Under irrigation, the twin rows planted at 124,000–160,000 plants/ha produced the greatest number of seed/head, and this was greater than any other plant populations (Table 3). The single row planted at 199,000–235,000 plants/ha produced the lowest number of seed/head.
3.2.3. Grain Weight/Head
Under dryland conditions in 2000, the twin rows planted at 124,000–160,000 plants/ha produced the greatest grain weight/head (Table 2). This was greater than the single-row planting at 161,000 or greater plants/ha or the twin rows planted at 199,000 or greater plants/ha. In 2001, the single row planted at 124,000–160,000 plants/ha produced the greatest grain weight/head, and both single-row populations produced higher grain weight/head than either twin rows (Table 2). Karchi and Rudich  stated that yields were directly associated with number of heads per unit area and inversely associated with head weights.
3.2.4. Weight of 1000 Seed
Under dryland conditions, in neither year, there were not any differences in the weight of the 1000 seed with either row spacing or plant populations (Table 2). However, under irrigated conditions, the single-row planting at 124,000–160,000 seed/ha produced the highest weight, and this was greater than the weight of twin rows planted at any population (Table 3).
Under dryland conditions in 2000, the single-row planting at 124,000–160,000 plants/ha produced a lower yield than twin rows planted at any plant population (Table 2). This is atypical of what usually occurs. Rainfall was above normal in May (Table 1), and this contributed to the greater yield with the twin-row system. This rainfall occurred during panicle formation and early flowering. This growth stage is the period when the plants are especially sensitive to any type of stress as water deficits, and this stage is considered the most critical period for grain production . In 2001, the single row planting at 124,000–160,000 plants/ha produced yields that were greater than the twin rows planted at 161,000–198,000 plants/ha. No other differences in yield were noted in 2001.
Under irrigated conditions, the twin rows planted at 161,000–198,000 plants/ha produced greater yield than the single row planted at the same plant population. No other differences in yield was noted with any row spacing or plant population (Table 3). Since irrigation was applied during panicle formation, the plant was not allowed to stress, which would have reduced the number of seeds/plant .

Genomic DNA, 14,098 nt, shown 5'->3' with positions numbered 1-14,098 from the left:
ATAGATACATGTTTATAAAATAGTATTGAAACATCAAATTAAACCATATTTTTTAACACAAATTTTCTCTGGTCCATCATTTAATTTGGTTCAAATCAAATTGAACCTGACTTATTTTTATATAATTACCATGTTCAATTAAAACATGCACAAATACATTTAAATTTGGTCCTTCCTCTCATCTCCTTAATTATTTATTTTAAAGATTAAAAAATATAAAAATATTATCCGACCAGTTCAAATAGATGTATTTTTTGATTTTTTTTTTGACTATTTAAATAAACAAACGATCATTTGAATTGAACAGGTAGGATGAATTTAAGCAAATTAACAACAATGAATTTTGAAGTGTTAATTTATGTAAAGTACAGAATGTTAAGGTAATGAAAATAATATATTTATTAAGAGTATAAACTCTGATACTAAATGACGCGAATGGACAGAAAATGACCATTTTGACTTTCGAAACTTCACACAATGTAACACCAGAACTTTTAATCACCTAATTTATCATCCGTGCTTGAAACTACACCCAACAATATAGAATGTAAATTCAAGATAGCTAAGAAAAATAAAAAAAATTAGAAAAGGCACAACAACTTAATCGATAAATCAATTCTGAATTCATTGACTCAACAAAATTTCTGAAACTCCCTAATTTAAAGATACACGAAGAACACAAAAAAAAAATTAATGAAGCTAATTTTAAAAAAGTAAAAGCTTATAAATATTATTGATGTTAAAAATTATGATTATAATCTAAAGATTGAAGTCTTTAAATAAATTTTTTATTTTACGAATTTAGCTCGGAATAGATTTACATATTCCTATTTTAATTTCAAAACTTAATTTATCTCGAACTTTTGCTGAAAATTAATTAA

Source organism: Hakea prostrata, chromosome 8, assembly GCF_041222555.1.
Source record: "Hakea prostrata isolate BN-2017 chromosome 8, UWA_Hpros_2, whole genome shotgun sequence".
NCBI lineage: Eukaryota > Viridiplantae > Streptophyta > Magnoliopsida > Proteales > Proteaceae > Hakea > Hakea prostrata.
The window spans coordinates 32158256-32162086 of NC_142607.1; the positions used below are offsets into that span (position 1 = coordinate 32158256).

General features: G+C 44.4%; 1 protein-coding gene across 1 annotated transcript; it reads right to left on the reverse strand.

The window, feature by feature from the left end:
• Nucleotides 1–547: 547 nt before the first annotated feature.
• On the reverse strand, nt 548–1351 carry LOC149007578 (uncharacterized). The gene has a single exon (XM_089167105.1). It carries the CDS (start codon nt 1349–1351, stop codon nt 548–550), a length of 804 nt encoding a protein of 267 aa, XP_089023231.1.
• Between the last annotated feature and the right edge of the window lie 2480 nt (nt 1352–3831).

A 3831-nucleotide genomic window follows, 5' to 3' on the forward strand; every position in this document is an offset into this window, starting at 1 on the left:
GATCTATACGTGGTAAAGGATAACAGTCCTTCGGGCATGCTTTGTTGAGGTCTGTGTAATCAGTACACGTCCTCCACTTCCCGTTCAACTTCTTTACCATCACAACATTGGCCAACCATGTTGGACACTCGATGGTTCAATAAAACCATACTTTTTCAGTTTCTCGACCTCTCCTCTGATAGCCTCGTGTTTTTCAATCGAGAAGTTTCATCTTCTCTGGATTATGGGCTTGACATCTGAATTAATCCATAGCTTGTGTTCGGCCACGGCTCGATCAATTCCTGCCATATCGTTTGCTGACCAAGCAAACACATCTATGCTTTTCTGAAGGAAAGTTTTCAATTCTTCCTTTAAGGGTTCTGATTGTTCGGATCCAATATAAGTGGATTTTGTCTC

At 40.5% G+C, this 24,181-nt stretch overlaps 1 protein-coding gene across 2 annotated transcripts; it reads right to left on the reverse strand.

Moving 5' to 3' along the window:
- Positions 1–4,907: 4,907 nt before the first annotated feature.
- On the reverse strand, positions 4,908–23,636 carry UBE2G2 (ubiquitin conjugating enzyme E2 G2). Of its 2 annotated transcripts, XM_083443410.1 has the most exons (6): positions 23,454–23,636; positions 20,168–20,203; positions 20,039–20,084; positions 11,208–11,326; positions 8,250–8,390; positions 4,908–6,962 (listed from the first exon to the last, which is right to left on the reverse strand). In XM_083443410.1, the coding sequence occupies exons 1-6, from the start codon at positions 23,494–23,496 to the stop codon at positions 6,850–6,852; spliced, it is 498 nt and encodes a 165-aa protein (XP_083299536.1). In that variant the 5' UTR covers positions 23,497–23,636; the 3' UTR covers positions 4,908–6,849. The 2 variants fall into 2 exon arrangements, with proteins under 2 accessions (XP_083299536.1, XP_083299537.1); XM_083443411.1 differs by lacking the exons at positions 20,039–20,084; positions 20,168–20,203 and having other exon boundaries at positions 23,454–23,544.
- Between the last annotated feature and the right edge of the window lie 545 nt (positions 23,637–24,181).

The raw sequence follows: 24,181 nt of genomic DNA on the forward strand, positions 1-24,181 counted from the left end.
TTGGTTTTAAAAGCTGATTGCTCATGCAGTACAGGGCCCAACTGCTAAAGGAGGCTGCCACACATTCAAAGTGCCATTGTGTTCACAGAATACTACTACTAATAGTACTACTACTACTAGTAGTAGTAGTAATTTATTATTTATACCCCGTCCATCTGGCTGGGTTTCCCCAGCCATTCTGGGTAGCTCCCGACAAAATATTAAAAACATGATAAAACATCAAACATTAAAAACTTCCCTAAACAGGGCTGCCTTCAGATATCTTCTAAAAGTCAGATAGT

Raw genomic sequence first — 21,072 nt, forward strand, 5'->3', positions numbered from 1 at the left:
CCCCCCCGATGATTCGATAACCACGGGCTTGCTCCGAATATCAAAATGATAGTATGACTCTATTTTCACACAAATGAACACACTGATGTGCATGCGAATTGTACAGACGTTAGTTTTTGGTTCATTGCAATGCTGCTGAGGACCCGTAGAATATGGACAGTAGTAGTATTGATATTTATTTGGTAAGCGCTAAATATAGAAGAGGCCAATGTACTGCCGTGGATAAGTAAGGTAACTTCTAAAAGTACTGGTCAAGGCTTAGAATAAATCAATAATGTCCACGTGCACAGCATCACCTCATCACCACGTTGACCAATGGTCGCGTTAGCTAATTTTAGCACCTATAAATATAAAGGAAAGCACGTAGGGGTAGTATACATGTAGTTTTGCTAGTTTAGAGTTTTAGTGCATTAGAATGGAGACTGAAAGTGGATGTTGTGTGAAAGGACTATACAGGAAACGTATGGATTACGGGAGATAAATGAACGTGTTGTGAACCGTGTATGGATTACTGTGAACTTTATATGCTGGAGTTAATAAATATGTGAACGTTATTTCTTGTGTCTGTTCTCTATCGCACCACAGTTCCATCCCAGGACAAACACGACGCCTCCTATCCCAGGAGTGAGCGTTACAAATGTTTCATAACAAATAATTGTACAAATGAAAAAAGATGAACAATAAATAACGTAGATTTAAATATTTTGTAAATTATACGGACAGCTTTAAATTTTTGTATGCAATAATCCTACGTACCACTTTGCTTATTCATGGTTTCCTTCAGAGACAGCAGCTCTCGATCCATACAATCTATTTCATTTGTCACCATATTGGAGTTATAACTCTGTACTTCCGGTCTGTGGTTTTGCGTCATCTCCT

3.3. Grain Sorghum Response to Row Spacing and Plant Populations—Study 2
In 2000, no differences were noted in heads/plants when row spacing and plant populations were compared (Table 4). In 2001, the 76 cm row spacing planted at 210,000–240,000 plants/ha produced the greatest number of heads/plant, and this was greater than the 38 cm row spacing at either plant population or the 76 cm row spacing planted at the lower plant population.
3.3.2. Number of Seed/Head
No differences were noted in either year with any row spacing or plant population (Table 4).
3.3.3. Weight of 1000 Seed
In 2000, the 76 cm row spacing planted at 170,000–200,000 plants/ha produced the greatest weight, and this was greater than the 38 cm row spacing at either plant population (Table 4). In 2001, the 38 cm row spacing planted at 210,000–240,000 plants/ha produced the lowest weight, and trends were similar to those seen in 2000.
In 2000, no differences in yield were noted with either row spacing or plant population (Table 4). In 2001, both 76 cm row spacings at either plant population produced higher yields than the 38 cm planting at either plant population. It has been reported that the yield response to narrow rows in corn and grain sorghum is affected by many environmental, spatial, and temporal field interactions [4–6, 13, 21]. It has also been suggested that a positive yield response to narrow rows is more likely to occur in the presence of environmental yield-limiting factors. Andrade et al.  reported that the narrow-row yield response was inversely proportional to the radiation interception achieved with wider rows. Under very favorable growing conditions, when radiation interception for wide rows was optimized, the yield response to narrowing the rows was minimized.